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Artificial intelligence and big data in the petrochemical sector – probing and imaging technology: then and now

Several decades ago, geophysical imaging played a vital role in revolutionising the oil and gas industry. The large-scale seismic imaging of hydrocarbon reservoirs set the standard for big data management long before the need was recognised in other sectors. The enhanced visualisation of large subsurface structures helped optimise oil and gas recovery strategies by enabling more flexible and better decision-making. Such large-scale image processing was limited to exploration and seldom thought of as applicable to production.

The flow assurance sector, which incorporates the flow lines that transport oil from wells to offshore platforms (or from offshore to onshore facilities), has not applied these technologies. In contrast to exploration activities, this sector uses meters and sensors that deliver signals in real-time, enabling rapid process control management of fast-flowing systems.

Production monitoring today and in the future

Today’s monitoring and regulation of production are based on traditional metering technologies that were originally developed several decades ago, and still used to great effect today. The main objective is to maintain stable rates of production. Some of the main challenges faced by this process are hydrate formation, scaling, sand transport and the formation of densely-packed layers (in separators). Handling most of these issues will require advances in online flow measurements in pipelines and appropriate remedies or control strategies based on an understanding of flow properties.

This article will discuss in particular how advances in measurement and sensing capabilities will promote the next innovation in the petrochemical industry. Following the shale oil revolution, the next breakthrough will be the generation of ideas about how to improve oil recovery efficiency and automation, which in turn will lead to cost savings and less expensive oil production. Advances in measuring systems will enable the acquisition of detailed information on pipeline flow properties that can be utilised to support intelligent decision-making as a means of optimising production. In the future, this will further reduce the need for human interference during production operations.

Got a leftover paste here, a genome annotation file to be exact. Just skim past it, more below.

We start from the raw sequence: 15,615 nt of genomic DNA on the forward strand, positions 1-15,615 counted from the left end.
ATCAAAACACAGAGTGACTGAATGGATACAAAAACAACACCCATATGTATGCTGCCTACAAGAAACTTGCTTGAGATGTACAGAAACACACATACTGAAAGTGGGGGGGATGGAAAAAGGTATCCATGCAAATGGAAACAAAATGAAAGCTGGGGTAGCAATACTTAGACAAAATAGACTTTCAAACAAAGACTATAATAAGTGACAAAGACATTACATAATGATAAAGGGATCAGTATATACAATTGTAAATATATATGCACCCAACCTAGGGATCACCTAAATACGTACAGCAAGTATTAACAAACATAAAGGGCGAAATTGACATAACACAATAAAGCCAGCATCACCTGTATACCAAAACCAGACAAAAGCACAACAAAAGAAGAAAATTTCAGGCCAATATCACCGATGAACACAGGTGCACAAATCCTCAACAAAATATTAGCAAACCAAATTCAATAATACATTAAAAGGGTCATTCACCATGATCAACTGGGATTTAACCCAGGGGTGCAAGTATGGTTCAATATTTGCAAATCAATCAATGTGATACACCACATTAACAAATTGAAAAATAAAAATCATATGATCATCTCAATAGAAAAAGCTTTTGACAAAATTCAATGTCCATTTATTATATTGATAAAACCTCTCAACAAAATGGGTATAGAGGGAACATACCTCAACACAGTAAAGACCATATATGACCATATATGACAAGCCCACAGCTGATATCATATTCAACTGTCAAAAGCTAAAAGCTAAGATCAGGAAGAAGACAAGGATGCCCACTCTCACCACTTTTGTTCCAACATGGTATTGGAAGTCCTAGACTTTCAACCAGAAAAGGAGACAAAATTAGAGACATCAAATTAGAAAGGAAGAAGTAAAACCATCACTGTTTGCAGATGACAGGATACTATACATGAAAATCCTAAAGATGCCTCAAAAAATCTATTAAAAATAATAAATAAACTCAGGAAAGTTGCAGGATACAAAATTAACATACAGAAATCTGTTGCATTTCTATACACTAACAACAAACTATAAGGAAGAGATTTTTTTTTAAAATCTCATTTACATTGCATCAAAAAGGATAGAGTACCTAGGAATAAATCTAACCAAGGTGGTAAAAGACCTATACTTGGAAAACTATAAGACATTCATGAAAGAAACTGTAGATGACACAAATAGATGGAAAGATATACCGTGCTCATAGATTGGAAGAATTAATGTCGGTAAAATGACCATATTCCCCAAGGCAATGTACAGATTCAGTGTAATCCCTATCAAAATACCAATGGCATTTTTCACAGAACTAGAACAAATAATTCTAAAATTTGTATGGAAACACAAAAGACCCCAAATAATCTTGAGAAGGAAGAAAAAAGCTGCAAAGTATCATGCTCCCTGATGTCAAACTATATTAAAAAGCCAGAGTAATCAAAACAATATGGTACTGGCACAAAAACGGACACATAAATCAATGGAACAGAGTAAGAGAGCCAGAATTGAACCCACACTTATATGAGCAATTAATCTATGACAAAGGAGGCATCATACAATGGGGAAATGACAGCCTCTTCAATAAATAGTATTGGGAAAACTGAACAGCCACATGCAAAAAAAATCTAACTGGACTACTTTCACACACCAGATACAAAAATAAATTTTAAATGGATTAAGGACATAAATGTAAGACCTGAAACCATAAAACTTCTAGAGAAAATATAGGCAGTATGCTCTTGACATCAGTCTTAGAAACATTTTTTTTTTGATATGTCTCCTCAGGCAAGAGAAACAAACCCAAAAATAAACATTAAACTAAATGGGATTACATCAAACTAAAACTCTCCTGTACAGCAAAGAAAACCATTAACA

Improving measuring systems

Flow rate measurements have traditionally been performed using Venturi meters (for differential pressures) or Coriolis meters, among others, for single-phase flow. However, these methods cannot measure essential parameters such as gas, oil or water phase fractions in flow lines. Multiphase flow meters are required for such measurements. In the past, phase fraction estimation was performed using partial separators that were demanding of space and cumbersome to use. Even though state-of-the-art measuring systems are capable of carrying out high-quality flow measurements, there is still great scope for improvement.

Several types of inline multiphase meters have been developed in recent decades. Devices such as capacitance sensors and gamma densitometers are easier to use and deliver reasonable levels of accuracy. These sensors can measure gas, oil and water phase fractions along the height of a flow channel. New developments in rapid online data transfer and processing of sensor point measurements enable a better understanding of the prevailing flow pattern, as well as improvements in phase estimation.

Many research institutes and companies such as DNV GL, the Christian Michelsen Institute (CMR), FMC and  SINTEF are investing in perfecting such technologies.

An experimental tank cell facility for measuring emulsion dynamics in a crude oil-water flowing system with an inserted probe camera.